Momo Okabe’s photographs depict the bare situation. Be it the sexual act, a wasteland, or the wake of a tsunami, the images Okabe presents speak directly, without device. There is a vitality to her practice, so much so that she notes that the process of constructing her book Bible saved her, nominated for Kassel Photobook Award 2014 by Manik Katyal. Responsiveness, but measured, aware, consummate, marks the event of Okabe’s photos. How does the body keen to a touch? When the water runs, how does the land react? What is love in an age of bodily dissociation, and how to bring our union with flesh back? Momo Okabe’s eye finds the necessary elements of uncertain, contingent existence, which she carries with care for others to see, knowing that a breath will scatter them.
Your work is extremely personal and the camera often seems to be an inseparable part of your own experiences. What does photography mean to you? What drew you to photography from such a young age?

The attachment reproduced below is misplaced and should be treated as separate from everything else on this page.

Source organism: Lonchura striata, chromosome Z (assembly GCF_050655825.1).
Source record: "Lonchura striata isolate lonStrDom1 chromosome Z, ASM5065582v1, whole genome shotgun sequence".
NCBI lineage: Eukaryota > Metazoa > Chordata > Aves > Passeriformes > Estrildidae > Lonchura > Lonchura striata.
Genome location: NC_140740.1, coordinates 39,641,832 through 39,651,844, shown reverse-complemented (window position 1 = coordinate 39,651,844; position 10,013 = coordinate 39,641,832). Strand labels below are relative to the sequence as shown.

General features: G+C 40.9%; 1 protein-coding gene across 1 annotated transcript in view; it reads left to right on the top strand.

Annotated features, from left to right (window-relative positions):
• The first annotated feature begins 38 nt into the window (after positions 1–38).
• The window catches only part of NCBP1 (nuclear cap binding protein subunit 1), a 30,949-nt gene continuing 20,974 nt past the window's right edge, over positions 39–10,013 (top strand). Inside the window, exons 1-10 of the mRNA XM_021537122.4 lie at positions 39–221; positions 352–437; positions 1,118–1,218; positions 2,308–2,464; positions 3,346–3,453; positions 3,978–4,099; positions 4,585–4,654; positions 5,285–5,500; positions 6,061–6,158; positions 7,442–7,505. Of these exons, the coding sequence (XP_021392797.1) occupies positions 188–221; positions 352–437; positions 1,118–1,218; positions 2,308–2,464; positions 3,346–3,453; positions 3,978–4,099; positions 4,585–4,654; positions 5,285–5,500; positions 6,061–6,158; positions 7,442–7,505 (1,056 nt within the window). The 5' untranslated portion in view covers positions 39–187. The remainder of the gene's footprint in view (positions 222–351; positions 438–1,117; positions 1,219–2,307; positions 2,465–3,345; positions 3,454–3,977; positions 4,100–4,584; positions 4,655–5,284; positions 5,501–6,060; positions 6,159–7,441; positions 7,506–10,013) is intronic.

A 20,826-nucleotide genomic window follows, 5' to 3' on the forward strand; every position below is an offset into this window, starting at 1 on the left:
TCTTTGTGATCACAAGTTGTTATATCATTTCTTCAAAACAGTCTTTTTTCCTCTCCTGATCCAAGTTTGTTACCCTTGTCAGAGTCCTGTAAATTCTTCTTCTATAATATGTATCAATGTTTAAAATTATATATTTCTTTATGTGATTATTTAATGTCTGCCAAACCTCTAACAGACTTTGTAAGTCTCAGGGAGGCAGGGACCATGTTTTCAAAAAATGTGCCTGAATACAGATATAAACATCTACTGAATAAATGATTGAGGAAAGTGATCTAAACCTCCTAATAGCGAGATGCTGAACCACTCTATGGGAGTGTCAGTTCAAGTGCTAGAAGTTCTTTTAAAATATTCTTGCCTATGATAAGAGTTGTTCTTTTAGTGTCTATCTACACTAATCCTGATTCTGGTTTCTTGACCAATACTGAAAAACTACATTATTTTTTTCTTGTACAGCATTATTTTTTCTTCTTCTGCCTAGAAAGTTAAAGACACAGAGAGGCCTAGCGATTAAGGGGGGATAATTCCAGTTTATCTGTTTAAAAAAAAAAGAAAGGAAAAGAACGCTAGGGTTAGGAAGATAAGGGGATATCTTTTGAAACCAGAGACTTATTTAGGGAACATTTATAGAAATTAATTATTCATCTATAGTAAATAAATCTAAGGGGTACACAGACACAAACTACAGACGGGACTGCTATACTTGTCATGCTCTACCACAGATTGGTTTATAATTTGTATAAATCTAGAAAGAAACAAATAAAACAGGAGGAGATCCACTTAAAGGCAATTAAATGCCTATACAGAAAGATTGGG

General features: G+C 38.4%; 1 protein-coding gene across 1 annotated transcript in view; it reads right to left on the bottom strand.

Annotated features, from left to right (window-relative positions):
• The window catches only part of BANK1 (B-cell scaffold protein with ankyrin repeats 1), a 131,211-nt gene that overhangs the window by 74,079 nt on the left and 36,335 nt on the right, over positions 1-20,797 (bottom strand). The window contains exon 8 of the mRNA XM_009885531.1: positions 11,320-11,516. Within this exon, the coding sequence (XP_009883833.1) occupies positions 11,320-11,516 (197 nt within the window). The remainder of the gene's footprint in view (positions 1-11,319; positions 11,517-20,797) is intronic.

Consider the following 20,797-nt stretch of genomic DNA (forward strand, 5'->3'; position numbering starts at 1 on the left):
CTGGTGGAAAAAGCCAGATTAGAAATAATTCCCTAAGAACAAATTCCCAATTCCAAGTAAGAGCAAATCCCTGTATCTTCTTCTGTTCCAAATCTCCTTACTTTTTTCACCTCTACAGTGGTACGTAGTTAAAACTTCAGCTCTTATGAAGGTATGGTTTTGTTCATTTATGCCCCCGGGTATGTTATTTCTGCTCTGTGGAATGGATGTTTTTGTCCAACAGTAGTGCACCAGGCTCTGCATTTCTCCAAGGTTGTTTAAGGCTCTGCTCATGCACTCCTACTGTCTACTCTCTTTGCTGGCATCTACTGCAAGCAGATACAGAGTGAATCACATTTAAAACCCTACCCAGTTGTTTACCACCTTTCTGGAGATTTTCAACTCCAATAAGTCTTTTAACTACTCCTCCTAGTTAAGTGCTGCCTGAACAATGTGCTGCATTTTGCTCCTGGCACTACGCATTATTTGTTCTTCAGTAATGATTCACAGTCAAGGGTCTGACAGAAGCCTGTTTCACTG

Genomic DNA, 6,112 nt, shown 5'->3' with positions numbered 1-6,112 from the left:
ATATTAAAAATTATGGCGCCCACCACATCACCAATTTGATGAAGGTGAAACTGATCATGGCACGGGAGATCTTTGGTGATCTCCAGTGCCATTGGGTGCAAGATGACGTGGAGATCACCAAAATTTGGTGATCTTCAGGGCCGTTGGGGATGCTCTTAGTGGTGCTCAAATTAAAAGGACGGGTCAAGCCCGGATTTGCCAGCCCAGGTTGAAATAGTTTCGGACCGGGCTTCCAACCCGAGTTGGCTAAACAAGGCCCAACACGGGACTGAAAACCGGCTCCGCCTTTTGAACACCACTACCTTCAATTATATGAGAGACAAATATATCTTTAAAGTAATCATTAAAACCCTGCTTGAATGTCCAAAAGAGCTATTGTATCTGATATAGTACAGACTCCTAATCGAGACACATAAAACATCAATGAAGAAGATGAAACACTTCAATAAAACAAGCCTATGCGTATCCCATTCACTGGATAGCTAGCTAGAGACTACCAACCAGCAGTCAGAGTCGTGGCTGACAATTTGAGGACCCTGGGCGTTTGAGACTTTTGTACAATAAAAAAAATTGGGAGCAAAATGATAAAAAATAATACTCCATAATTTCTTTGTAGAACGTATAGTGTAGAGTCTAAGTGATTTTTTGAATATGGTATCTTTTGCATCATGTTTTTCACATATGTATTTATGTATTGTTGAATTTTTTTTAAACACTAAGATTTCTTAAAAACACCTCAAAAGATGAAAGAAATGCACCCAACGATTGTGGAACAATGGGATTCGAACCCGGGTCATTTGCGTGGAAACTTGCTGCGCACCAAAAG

When I was in junior high school, my father caused a problem at work and my family had to struggle with him seriously. He became mentally ill gradually from stress and my family started to function no longer. It was a tough time for me since I was still very young and I felt like I didn’t have any means to protect myself from society where people always tried to attack me as vicious enemies. However, I discovered that everything looked perfect and beautiful when I looked at the world though a camera. I felt as if I could accept and overcome the difficult experiences as far as I stayed in the world (observed through a camera). Because of photography and because of the action of taking a photo, I don’t give up living. I believe photography has helped me to cope with the difficult situations that happen in life.
You use color in your work in a very distinct and beautiful way. Your colors seem emotional and surreal at the same time. How did you come across this style of photographing?